Planning is key to succession
That is no small challenge, a point made clear by speakers at a recent conference, organised by HR Magazine, who outlined some of the key factors companies must consider if they hope to adapt and thrive in the years ahead.
Drawing on 19 years' experience with a top multinational, Brian Chitester, chief personnel officer for the Asia-Pacific region for PepsiCo, focused on the importance of far-sighted planning and tailor-made training to develop successive generations of corporate leaders.
He recalls noticing in 2003 that a significant percentage of his own company's senior personnel would be eligible for retirement in the following five years. At the same time, the business was growing dramatically. To meet these twin challenges, Chitester responded by putting together a global leadership development programme.
"We had training programmes for all employees but needed to identify, develop and move the next generation of leaders," he says. "Therefore, we took bets on about 10 per cent of the up-and-coming high-potential people by providing extra development for this particular group."
The early steps involved compulsory assessments, 360-degree feedback and deciding on 15 critical experiences that each future leader should have as they move up the organisation. These included, for example, overseeing a business start-up, handling a fix-it situation, having an international assignment and working in both the beverage and snack divisions.
"To make it operational, every year we identify 32 up-and-coming leaders," Chitester says. "And we arrange five-day training courses at an institute of higher learning, where it is a principle that senior managers have to be present and engaged, teaching something they are passionate about. We also make moves occur. If people don't get new roles and experience, you are not developing your next generation of leaders."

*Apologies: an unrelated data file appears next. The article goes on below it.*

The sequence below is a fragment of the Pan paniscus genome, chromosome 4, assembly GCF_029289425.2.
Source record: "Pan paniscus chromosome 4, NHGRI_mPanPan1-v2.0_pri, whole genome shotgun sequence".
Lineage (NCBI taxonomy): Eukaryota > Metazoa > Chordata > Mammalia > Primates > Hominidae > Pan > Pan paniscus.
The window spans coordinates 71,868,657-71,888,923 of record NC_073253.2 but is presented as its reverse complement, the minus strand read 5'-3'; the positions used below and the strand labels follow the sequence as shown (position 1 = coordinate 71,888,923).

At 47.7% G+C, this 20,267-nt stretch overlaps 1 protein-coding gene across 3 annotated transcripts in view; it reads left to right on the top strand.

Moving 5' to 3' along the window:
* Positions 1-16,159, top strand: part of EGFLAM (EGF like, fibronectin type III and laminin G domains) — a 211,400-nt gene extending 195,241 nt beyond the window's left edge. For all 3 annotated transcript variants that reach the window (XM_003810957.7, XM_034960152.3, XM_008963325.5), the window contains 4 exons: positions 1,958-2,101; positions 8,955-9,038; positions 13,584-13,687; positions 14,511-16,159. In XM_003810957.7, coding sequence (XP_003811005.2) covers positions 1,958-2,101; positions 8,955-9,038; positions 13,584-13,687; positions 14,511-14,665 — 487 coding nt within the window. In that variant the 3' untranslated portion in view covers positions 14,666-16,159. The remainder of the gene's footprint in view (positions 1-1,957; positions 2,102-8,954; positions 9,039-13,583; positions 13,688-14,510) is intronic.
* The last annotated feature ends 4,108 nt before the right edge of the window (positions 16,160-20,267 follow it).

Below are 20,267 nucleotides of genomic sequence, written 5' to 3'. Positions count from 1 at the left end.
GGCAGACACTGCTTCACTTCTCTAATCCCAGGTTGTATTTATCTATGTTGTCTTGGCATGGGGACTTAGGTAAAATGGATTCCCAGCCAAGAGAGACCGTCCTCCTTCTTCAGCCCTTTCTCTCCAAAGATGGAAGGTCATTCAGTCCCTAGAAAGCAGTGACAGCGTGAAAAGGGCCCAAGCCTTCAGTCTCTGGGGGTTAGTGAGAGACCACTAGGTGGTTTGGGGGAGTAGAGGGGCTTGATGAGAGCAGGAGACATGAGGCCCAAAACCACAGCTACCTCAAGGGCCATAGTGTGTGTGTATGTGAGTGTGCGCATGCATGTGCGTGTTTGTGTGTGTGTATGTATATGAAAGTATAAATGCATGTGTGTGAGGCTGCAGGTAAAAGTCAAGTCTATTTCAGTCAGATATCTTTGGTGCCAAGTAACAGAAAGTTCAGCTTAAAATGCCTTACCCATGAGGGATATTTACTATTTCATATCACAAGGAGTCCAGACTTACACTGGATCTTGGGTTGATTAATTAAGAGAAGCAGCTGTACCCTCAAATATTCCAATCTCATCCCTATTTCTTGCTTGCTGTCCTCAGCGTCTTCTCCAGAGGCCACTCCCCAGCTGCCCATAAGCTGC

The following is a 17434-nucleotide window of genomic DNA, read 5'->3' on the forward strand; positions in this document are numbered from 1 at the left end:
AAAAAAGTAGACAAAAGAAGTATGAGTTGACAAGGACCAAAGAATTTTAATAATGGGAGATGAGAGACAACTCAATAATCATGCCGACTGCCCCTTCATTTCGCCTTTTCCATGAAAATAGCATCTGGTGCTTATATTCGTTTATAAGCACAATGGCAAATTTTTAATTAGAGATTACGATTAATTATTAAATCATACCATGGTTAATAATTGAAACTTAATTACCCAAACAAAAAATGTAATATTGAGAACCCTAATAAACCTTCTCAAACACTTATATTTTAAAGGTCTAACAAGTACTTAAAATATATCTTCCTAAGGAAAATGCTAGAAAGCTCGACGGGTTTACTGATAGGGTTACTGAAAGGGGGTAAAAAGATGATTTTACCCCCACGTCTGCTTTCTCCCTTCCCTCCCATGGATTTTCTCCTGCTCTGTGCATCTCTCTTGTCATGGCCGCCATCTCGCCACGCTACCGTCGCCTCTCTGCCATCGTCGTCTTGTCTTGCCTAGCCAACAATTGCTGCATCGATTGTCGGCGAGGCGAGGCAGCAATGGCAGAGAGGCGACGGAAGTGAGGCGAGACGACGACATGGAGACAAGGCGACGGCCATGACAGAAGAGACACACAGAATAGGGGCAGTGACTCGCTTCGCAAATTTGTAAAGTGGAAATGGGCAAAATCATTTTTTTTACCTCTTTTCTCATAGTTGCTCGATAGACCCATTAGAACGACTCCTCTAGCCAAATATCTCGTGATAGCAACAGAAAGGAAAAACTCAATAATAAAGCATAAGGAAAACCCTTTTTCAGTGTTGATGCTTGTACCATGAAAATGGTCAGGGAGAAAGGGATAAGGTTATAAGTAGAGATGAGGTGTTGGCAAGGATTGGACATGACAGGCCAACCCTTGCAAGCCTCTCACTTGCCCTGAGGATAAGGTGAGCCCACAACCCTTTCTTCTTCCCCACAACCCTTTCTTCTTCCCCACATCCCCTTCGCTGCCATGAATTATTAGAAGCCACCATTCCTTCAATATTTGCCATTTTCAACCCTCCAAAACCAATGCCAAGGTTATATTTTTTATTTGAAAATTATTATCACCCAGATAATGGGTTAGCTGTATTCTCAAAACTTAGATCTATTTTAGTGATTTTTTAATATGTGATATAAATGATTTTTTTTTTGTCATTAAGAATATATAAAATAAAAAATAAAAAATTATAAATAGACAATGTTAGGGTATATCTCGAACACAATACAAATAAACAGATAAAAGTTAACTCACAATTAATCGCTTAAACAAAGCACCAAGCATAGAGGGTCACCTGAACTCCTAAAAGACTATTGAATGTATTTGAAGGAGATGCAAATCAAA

Sureish Nathan, vice-president at the Center for Creative Leadership, the event's main sponsor, agrees that such factors play a crucial part in talent retention. He notes that the challenges organisations face today are becoming more complex. It is vital to identify and close any gaps by promoting learning, encouraging peer sharing and recognising which skills will be more important.
For instance, feedback from a 2007 survey of senior executives had shown that, as required qualities, participative management and inspiring confidence were steadily gaining ground on the more traditional aspects such as strategic planning and managing change.
"Having the right leadership doesn't just happen; it needs to be cultivated," Nathan says. "The dynamics will change; people want to be involved. Collaboration will be a key skill; it impacts on how your team works and how engaged they are."
Kenneth Wai, Asia director of human resources for the Island Shangri-La, Hong Kong, highlights the value of a wide-ranging corporate social responsibility (CSR) programme. It is possible to create a community of responsible and educated citizens who prefer to work for an employer that supports initiatives related to such areas as climate change.
- Employers need clear and realistic strategies to retain and motivate staff
- It is essential to invest in training the next generation of leaders
- Comprehensive CSR initiatives can be an invaluable tool for retention